Senior Center looks at plans to expand

The Pelham Senior Center is looking to expand the building's main room in order to incorporate the growth in programs and participation at the center. (Contributed)

The Pelham Senior Center is looking to expand the building’s main room in order to incorporate the growth in programs and participation at the center. (Contributed)

By MOLLY DAVIDSON / Staff Writer

PELHAM—The Pelham Senior Center may soon get a larger main room to fit with its growing number of programs and participants.

“When it was built we thought it was as much as we would ever need,” Pelham Senior Center Director Barbara Roberts said, but in the nine years since the building opened, the Senior Center has seen dramatic growth in program offerings and participation.

“It has grown tremendously,” Roberts said. “When we opened there was a core group of about 90.”

Now the Senior Center offers programs every day, including Tai Chi, art classes, Wii bowling and a bridge group, and holds large events such as Friday night dances and holiday luncheons. Roberts estimated 300 people attend the Senior Center’s weekly programs, more than triple the original number.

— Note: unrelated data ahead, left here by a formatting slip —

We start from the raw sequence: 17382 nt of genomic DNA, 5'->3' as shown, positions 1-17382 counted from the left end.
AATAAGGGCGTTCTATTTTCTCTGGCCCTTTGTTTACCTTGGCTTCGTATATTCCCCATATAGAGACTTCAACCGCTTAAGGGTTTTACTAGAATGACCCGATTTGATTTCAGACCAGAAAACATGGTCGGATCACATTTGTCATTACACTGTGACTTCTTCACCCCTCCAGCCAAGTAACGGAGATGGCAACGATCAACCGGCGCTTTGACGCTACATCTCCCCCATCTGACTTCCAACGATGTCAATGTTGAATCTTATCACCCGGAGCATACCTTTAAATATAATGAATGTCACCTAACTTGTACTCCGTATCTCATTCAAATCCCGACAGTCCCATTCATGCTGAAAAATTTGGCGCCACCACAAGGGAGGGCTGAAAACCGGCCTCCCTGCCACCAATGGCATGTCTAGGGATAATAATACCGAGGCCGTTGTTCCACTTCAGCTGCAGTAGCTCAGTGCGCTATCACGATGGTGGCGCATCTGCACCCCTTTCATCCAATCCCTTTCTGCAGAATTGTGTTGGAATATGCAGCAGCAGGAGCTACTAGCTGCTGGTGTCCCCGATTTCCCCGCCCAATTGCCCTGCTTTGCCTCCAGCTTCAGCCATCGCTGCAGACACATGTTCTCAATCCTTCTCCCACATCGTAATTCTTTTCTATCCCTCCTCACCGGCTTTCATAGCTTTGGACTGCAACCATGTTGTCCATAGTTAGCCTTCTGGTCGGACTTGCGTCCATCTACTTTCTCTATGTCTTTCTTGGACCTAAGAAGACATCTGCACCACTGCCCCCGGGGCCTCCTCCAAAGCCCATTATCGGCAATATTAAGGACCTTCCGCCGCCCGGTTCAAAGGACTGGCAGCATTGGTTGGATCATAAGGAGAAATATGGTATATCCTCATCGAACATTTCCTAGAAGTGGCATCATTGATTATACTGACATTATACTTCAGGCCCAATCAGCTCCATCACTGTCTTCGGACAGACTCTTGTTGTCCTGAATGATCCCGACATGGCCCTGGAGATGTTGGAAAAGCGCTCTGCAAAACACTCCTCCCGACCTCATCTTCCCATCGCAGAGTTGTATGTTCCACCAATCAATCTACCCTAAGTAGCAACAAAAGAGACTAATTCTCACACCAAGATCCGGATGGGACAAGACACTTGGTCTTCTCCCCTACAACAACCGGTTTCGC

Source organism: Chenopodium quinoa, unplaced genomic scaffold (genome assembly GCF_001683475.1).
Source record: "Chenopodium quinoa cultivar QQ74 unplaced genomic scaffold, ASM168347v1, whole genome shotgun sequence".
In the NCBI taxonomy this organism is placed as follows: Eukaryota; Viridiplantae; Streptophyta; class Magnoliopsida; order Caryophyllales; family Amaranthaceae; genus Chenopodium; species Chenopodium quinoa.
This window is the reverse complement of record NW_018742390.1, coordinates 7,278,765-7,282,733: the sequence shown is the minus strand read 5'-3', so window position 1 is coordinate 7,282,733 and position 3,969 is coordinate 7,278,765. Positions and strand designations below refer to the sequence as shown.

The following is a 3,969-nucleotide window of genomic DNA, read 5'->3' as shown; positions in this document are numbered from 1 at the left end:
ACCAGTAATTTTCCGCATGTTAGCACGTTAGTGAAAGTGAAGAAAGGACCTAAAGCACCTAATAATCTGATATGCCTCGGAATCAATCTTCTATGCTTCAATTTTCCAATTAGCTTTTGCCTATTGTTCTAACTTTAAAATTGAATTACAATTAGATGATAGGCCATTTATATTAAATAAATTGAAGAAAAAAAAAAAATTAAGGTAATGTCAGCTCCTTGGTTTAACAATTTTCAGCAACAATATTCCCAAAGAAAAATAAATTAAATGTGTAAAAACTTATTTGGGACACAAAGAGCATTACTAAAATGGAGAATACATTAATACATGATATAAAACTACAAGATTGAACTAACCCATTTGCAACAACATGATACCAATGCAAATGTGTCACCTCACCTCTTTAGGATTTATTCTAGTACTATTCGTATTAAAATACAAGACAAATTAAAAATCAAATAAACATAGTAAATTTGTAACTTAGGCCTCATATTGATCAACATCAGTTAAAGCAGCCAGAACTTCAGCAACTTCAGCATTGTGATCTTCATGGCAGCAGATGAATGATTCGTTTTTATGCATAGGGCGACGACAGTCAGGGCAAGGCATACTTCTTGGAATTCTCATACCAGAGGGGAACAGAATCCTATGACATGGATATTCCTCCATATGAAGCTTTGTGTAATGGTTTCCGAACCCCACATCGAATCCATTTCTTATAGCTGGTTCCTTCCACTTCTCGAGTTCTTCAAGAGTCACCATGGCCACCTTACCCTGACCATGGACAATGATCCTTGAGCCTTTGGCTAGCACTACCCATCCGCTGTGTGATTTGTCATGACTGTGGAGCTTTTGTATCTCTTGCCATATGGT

The Senior Center is looking to expand its main room, which Roberts said “just isn’t big enough anymore” to accommodate some if its larger functions.

“This has been in the works for about six months,” Roberts said, adding she has worked with architects to create seven different possibilities for expansion of the main room.

Roberts presented the most recent design for the Senior Center to the Pelham City Council during a June 2 work session. The plan extends the main room’s walls to incorporate the covered porches on either side of the building and the patio along the back wall, nearly doubling the size of the existing room by adding 1,400 square feet.

In addition, the plan calls for replacement of the current tile flooring with hardwood flooring in the main room, as the tile grout lines have caused several falls.

The expansion and floor replacement would not only allow the Senior Center to better accommodate large functions, it would also provide an ideal space for some of the center’s very popular exercise programs, such as Tai Chi and low-impact aerobics, which have outgrown the exercise room.

Those who use the Senior Center “welcome” the plans for expansion and improvements to the main room, Roberts said, adding “a lot of thought and effort has gone into this.”